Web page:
I’ll be honest: the quality of Jaws really surprised me too. When I picked it up I had no idea how good it was going to be, because like most people I saw the movie first, and it’s sometimes difficult to get that Hollywood taste out of your mouth. Don’t get me wrong – it’s a very good movie, but the book goes in to a lot more detail and does almost everything better.
Yes, Jaws is essentially a book about a killer shark, but it also explores plot threads that the movie doesn’t even touch upon, including the marital problems between Brody and his wife, and the tension between Brody and Quint. The book even includes a bunch of f-bombs which are (for obvious reasons) conspicuously absent from the movie. All of these things and more make the novel feel like a more adult-oriented experience, and a more worthy and realistic one as a result.
Rugrats (1991 – 2004)
There are very few television cartoons that appeal equally to children and adults, but Rugrats is one of those exceptions. Of course, this didn’t even begin production until I was at the latter ends of my teens so perhaps I’m not the best judge of straddling demographics, but I’ve watched Rugrats with my five-year old nephew and laughed right along with him.
The main characters of the show are one-year old Tommy, his two-year old best friend Chuckie, and his three-year old cousin Angelica. Tommy is usually the brains of the operation and often comes across as pretty wise for your regular one-year old kid. Chuckie was my favourite character (I wonder if that’s because I like redheads) and is scared of anything remotely exciting. Angelica is the resident bully and schemer, whose only concern is for herself.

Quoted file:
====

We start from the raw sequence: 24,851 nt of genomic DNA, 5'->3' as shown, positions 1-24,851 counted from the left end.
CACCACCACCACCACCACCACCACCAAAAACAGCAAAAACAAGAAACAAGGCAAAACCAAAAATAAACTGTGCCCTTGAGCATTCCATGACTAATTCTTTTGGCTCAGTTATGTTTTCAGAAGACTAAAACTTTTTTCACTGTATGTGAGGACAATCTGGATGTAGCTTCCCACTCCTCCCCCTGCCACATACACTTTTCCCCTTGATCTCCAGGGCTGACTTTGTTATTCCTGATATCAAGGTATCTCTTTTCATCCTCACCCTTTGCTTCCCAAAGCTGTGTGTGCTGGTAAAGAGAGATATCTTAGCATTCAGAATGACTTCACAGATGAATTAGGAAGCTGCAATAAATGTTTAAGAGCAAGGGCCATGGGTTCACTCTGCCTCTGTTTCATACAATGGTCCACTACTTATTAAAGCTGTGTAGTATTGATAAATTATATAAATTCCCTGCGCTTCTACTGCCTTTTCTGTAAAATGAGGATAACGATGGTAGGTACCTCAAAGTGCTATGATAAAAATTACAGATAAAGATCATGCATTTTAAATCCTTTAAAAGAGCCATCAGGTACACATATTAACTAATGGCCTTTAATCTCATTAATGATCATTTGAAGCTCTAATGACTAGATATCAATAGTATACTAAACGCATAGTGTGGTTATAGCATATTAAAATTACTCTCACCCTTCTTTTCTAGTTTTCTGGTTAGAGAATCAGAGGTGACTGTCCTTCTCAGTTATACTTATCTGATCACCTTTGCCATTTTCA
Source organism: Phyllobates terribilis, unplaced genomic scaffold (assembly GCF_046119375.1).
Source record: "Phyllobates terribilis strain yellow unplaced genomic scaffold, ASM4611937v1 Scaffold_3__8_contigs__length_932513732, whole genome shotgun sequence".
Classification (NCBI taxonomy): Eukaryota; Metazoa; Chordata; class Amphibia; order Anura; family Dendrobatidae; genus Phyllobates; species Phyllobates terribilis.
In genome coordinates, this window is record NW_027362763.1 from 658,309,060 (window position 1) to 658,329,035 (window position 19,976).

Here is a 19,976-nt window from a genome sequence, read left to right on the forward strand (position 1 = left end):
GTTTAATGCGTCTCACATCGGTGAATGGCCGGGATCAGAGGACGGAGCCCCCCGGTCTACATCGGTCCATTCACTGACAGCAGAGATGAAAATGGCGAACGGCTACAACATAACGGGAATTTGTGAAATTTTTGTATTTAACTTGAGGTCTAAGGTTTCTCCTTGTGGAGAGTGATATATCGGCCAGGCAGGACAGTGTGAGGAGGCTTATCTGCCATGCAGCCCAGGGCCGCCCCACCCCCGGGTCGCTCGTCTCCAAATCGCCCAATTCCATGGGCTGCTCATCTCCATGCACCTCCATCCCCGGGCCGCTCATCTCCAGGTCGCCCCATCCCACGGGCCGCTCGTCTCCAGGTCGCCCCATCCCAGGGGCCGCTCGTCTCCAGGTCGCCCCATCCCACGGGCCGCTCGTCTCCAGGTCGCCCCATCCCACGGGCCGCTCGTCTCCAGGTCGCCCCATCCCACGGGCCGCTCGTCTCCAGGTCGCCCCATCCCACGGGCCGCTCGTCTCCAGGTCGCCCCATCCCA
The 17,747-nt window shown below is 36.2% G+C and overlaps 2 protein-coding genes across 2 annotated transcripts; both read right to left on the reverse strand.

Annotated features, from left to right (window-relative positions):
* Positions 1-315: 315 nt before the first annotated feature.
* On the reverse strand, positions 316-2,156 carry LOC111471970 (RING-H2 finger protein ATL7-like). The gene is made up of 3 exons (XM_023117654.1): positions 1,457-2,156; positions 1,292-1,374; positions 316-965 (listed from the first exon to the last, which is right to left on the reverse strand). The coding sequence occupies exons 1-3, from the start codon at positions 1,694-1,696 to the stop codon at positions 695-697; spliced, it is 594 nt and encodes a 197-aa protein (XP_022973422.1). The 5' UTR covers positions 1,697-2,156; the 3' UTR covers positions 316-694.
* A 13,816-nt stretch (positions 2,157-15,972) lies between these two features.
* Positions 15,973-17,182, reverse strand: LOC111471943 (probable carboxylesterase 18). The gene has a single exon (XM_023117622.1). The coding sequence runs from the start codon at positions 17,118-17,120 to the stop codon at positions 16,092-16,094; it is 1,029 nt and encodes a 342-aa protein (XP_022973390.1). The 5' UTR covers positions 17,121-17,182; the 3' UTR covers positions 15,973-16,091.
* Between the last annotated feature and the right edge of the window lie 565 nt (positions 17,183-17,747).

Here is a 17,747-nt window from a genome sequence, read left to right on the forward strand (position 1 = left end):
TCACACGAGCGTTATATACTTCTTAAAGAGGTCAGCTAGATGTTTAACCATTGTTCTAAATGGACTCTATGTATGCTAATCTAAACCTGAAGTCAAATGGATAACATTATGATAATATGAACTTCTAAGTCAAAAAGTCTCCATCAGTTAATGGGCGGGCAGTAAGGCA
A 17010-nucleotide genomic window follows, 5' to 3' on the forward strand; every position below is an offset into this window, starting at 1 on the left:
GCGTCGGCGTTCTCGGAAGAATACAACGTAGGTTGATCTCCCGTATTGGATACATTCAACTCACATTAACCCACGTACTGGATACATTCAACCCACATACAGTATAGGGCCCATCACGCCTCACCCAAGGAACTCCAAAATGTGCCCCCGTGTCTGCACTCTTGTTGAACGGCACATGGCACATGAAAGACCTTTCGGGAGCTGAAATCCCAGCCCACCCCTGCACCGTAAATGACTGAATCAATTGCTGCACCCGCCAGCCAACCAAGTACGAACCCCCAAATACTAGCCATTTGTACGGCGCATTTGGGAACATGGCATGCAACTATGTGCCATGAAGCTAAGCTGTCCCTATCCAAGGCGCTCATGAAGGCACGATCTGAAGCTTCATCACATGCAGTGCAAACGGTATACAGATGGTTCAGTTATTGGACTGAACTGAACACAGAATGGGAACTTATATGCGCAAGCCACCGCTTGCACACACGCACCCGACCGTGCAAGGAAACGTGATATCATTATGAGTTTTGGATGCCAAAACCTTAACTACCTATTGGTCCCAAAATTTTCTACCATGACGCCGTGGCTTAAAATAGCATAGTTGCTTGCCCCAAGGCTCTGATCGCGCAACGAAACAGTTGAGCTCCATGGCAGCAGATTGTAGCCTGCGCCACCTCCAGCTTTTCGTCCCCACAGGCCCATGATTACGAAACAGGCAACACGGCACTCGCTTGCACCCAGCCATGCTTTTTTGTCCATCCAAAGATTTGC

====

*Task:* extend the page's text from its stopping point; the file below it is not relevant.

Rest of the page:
The plots are usually witnessed through their eyes (along with various other friends and relatives) as we follow them through their day to day activities, and make their mundane toddler lives seem like fantastic adventures. Episodes are often populated with exaggerated and hyperbolic scenes in order to represent their vivid imaginations, which are sometimes presented to the viewer as pre-watershed versions of a trippy acid sequence.
The show was crudely animated and visually was always a little ragged around the edges, but that was part of the charm. A trilogy of films followed, but – passable as they are – Rugrats definitely worked better as twenty minute bites.
Dude, Where’s My Car? (2000)
Dude, Where’s My Car? was the absolute favourite movie of one of my ex-girlfriend’s. Oh, how she would laugh when she watched it. The problem however is that Dude, Where’s My Car? is an absolutely terrible movie – the kind of terrible that makes a guy re-evaluate his relationship choices. In fact, this movie may very well be the reason she is my ex-girlfriend*. It’s that bad.
My ex-girlfriend would laugh so much when she was watching this movie – which she watched more often than I would care to admit – that I began to wonder if I just didn’t know a good joke when I heard one. Then again, I had introduced her to Laurel and Hardy, and she repaid me by giving me Ashton Kutcher, so it seems I got the short end of that particular stick. She knew I hated it, so perhaps this was just an innovative approach to get me to leave her.